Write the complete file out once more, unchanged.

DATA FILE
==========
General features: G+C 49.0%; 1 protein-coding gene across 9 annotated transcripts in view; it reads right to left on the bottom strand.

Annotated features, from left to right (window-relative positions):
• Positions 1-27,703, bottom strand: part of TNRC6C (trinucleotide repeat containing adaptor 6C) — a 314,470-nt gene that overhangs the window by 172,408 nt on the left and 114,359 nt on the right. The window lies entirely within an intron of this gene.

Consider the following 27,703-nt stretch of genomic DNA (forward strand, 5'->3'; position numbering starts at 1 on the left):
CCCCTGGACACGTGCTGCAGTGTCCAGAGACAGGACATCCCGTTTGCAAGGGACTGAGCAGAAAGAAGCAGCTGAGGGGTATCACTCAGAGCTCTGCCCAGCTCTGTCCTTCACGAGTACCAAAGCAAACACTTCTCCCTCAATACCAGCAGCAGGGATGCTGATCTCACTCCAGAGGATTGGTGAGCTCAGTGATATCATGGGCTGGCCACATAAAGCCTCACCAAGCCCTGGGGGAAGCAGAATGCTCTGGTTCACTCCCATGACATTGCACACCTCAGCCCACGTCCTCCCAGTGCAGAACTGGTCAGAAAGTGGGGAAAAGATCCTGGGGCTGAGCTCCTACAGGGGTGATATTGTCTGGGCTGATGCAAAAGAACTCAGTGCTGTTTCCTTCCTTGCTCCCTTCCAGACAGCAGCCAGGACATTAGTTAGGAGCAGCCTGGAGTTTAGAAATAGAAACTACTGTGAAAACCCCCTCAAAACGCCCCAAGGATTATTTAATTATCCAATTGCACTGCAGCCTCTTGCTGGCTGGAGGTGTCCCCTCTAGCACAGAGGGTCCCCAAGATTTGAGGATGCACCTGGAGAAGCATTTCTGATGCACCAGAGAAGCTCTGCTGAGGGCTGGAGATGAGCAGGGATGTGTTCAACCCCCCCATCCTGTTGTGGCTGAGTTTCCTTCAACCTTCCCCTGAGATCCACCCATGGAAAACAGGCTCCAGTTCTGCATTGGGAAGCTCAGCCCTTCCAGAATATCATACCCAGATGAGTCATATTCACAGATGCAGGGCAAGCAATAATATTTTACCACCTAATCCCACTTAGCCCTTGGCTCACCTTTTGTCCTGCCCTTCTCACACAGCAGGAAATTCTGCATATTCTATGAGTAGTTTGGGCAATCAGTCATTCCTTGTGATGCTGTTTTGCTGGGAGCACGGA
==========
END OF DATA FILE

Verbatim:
General features: G+C 49.0%; 1 protein-coding gene across 9 annotated transcripts in view; it reads right to left on the bottom strand.

Annotated features, from left to right (window-relative positions):
• Positions 1-27,703, bottom strand: part of TNRC6C (trinucleotide repeat containing adaptor 6C) — a 314,470-nt gene that overhangs the window by 172,408 nt on the left and 114,359 nt on the right. The window lies entirely within an intron of this gene.

Consider the following 27,703-nt stretch of genomic DNA (forward strand, 5'->3'; position numbering starts at 1 on the left):
CCCCTGGACACGTGCTGCAGTGTCCAGAGACAGGACATCCCGTTTGCAAGGGACTGAGCAGAAAGAAGCAGCTGAGGGGTATCACTCAGAGCTCTGCCCAGCTCTGTCCTTCACGAGTACCAAAGCAAACACTTCTCCCTCAATACCAGCAGCAGGGATGCTGATCTCACTCCAGAGGATTGGTGAGCTCAGTGATATCATGGGCTGGCCACATAAAGCCTCACCAAGCCCTGGGGGAAGCAGAATGCTCTGGTTCACTCCCATGACATTGCACACCTCAGCCCACGTCCTCCCAGTGCAGAACTGGTCAGAAAGTGGGGAAAAGATCCTGGGGCTGAGCTCCTACAGGGGTGATATTGTCTGGGCTGATGCAAAAGAACTCAGTGCTGTTTCCTTCCTTGCTCCCTTCCAGACAGCAGCCAGGACATTAGTTAGGAGCAGCCTGGAGTTTAGAAATAGAAACTACTGTGAAAACCCCCTCAAAACGCCCCAAGGATTATTTAATTATCCAATTGCACTGCAGCCTCTTGCTGGCTGGAGGTGTCCCCTCTAGCACAGAGGGTCCCCAAGATTTGAGGATGCACCTGGAGAAGCATTTCTGATGCACCAGAGAAGCTCTGCTGAGGGCTGGAGATGAGCAGGGATGTGTTCAACCCCCCCATCCTGTTGTGGCTGAGTTTCCTTCAACCTTCCCCTGAGATCCACCCATGGAAAACAGGCTCCAGTTCTGCATTGGGAAGCTCAGCCCTTCCAGAATATCATACCCAGATGAGTCATATTCACAGATGCAGGGCAAGCAATAATATTTTACCACCTAATCCCACTTAGCCCTTGGCTCACCTTTTGTCCTGCCCTTCTCACACAGCAGGAAATTCTGCATATTCTATGAGTAGTTTGGGCAATCAGTCATTCCTTGTGATGCTGTTTTGCTGGGAGCACGGA